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UK trade group STA points out ‘obvious flaws’ in battery degradation study

A UK installed Tesla Powerwall. Image: Solar Plants.

The UK's Solar Trade Association (STA) has refuted claims made in a recent report that a residential solar array in combination with an energy storage system was not “economically viable”, calling it flawed and lacking in detail.

The study from researchers at England's Warwick and Birmingham Universities and low-carbon research consultancy Cenex developed a battery degradation model which was tested on a 4kW solar PV and 2kWh battery install in a home in Loughborough, Leicestershire.

It argued that battery resistance doubled over a five year period while 20% of capacity was lost, costing the homeowner hundreds of pounds over the period and damaging the business case for domestic storage.

Study 'not consistent with industry standards'

In a statement released to our UK sister site Solar Power Portal, the STA has argued that the study lacks some of the key detail needed to back up its claims, while the battery chemistry used was not suitable for such a domestic application.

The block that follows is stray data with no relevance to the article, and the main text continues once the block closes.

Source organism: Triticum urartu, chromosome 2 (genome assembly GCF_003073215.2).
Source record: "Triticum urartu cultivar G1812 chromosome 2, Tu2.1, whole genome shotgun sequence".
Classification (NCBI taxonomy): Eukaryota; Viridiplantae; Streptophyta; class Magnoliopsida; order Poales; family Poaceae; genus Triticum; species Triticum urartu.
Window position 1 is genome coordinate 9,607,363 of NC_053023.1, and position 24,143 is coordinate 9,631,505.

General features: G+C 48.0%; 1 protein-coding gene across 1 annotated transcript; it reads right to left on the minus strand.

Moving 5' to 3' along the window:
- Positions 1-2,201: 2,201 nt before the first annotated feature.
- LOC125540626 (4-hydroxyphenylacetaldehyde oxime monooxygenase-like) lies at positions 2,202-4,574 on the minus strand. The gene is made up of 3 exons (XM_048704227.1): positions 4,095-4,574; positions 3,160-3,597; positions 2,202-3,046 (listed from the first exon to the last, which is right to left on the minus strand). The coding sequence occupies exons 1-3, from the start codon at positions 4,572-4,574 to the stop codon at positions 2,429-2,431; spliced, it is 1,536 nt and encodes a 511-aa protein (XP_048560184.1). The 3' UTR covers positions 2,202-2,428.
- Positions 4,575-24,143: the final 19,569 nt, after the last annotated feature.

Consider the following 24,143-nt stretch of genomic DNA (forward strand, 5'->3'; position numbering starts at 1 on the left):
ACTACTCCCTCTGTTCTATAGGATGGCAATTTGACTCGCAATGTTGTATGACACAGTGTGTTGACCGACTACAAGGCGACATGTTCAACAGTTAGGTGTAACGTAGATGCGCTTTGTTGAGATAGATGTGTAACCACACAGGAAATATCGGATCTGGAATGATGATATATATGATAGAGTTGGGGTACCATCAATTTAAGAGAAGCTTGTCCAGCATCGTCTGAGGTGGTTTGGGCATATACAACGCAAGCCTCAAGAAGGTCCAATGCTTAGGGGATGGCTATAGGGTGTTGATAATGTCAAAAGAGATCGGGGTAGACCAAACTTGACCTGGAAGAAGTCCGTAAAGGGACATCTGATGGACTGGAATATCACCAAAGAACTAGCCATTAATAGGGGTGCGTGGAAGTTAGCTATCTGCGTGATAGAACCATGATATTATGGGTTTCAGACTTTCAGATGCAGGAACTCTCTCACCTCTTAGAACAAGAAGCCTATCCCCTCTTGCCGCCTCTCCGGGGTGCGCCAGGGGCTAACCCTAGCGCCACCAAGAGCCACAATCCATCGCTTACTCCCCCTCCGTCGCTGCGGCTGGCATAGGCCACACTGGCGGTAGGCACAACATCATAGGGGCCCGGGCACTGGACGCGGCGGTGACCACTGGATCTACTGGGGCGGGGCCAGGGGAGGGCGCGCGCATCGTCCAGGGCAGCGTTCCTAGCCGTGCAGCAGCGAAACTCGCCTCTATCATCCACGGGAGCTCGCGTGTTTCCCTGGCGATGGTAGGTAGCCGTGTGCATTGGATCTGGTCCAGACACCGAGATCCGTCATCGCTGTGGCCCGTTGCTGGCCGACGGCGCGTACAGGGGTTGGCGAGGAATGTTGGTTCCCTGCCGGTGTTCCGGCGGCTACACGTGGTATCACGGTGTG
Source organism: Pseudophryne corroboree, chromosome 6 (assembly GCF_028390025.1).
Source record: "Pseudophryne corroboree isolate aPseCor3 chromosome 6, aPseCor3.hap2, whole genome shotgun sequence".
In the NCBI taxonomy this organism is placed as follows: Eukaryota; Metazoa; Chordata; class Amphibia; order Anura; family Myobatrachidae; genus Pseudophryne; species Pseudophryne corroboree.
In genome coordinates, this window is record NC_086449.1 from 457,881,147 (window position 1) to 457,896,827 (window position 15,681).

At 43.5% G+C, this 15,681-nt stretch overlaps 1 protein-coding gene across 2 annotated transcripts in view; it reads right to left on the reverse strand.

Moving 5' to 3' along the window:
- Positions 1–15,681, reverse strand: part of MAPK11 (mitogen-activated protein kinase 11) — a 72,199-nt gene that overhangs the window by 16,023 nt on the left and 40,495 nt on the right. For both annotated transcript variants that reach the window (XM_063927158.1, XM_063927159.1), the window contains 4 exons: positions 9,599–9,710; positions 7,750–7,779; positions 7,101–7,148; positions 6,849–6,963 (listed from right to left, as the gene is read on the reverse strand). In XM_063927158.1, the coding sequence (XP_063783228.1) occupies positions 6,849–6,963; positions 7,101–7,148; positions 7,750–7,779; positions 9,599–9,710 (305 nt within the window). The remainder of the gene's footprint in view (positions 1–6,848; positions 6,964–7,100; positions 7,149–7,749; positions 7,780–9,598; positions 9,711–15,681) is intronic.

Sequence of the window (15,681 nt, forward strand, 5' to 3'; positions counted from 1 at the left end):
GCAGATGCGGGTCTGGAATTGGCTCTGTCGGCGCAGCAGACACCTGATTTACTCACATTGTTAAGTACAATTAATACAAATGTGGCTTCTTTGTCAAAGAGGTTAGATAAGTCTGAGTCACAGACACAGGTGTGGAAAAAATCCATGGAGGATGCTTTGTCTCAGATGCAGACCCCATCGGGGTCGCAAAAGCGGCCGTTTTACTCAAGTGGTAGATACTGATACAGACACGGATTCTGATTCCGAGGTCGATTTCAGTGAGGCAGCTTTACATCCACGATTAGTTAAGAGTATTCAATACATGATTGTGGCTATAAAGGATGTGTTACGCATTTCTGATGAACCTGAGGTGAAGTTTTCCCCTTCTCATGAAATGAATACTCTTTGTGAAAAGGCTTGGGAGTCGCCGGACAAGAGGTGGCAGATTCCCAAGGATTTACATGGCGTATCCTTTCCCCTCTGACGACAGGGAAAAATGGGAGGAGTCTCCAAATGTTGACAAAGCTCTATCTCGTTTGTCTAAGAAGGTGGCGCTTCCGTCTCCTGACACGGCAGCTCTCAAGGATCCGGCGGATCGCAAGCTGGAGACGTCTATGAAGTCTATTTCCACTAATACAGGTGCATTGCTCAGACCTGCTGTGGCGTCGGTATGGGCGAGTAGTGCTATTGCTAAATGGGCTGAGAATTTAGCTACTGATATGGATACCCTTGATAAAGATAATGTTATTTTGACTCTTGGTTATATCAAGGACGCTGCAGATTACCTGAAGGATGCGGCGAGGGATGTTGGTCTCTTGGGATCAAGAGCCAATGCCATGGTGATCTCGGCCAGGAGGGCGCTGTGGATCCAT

The battery degradation model used in the study was developed after tests were carried out on LiNiCoAlO2/C6 18650-type cells, meaning a Lithium Nickel Cobalt Aluminum Oxide battery was used. The STA has stated this chemistry is not suitable to use in this application as it has a "low number of discharges", adding that its “short lifecycle and rapid degradation rate is well understood”.

“For domestic solar PV applications, a battery that can discharge over 10,000 times is needed (like Lithium Phosphate or Lithium Titanate). Fundamentally the study seems to show us what the industry already knows - that choice of battery is vital and this is not a suitable battery for a PV installation,” the statement adds.

The trade body has also pointed to the lack of detail around the connection technology used and a number of flaws in its operating environment. By its own admission, the study used a control system that was unable to respond in real time – dubbed “odd” by the STA – while it did not assume that the battery would be situated in a temperature controlled environment.

“None of this is consistent with current industry standards,” said Leonie Greene, head of external affairs at the STA.

“We're disappointed by this trial which has some obvious flaws and doesn't reflect industry standards. STA Storage would be very happy to help with future academic research since this field of research is important,” she added.